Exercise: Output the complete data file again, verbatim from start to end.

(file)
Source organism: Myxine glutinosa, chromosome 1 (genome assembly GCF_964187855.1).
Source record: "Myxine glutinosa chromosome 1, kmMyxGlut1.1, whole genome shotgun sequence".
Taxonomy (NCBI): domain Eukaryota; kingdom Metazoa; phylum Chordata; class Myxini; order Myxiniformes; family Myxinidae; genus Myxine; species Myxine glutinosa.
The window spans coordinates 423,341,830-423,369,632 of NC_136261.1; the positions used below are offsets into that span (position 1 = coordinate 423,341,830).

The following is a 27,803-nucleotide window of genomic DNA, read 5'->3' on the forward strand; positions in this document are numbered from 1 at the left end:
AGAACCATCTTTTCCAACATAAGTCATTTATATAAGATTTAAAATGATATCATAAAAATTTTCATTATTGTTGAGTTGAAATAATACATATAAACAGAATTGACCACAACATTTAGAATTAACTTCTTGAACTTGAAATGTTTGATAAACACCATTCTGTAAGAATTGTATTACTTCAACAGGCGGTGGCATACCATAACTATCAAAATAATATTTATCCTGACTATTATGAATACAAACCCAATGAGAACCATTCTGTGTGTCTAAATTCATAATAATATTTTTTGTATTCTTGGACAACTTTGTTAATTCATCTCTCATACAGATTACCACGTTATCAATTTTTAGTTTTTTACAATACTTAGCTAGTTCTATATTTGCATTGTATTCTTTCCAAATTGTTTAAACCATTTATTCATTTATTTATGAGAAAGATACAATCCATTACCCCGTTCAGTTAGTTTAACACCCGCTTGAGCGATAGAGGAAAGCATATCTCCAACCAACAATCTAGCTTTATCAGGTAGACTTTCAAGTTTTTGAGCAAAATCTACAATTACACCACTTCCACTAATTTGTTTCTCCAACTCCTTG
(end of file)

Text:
Source organism: Myxine glutinosa, chromosome 1 (genome assembly GCF_964187855.1).
Source record: "Myxine glutinosa chromosome 1, kmMyxGlut1.1, whole genome shotgun sequence".
Taxonomy (NCBI): domain Eukaryota; kingdom Metazoa; phylum Chordata; class Myxini; order Myxiniformes; family Myxinidae; genus Myxine; species Myxine glutinosa.
The window spans coordinates 423,341,830-423,369,632 of NC_136261.1; the positions used below are offsets into that span (position 1 = coordinate 423,341,830).

The following is a 27,803-nucleotide window of genomic DNA, read 5'->3' on the forward strand; positions in this document are numbered from 1 at the left end:
AGAACCATCTTTTCCAACATAAGTCATTTATATAAGATTTAAAATGATATCATAAAAATTTTCATTATTGTTGAGTTGAAATAATACATATAAACAGAATTGACCACAACATTTAGAATTAACTTCTTGAACTTGAAATGTTTGATAAACACCATTCTGTAAGAATTGTATTACTTCAACAGGCGGTGGCATACCATAACTATCAAAATAATATTTATCCTGACTATTATGAATACAAACCCAATGAGAACCATTCTGTGTGTCTAAATTCATAATAATATTTTTTGTATTCTTGGACAACTTTGTTAATTCATCTCTCATACAGATTACCACGTTATCAATTTTTAGTTTTTTACAATACTTAGCTAGTTCTATATTTGCATTGTATTCTTTCCAAATTGTTTAAACCATTTATTCATTTATTTATGAGAAAGATACAATCCATTACCCCGTTCAGTTAGTTTAACACCCGCTTGAGCGATAGAGGAAAGCATATCTCCAACCAACAATCTAGCTTTATCAGGTAGACTTTCAAGTTTTTGAGCAAAATCTACAATTACACCACTTCCACTAATTTGTTTCTCCAACTCCTTG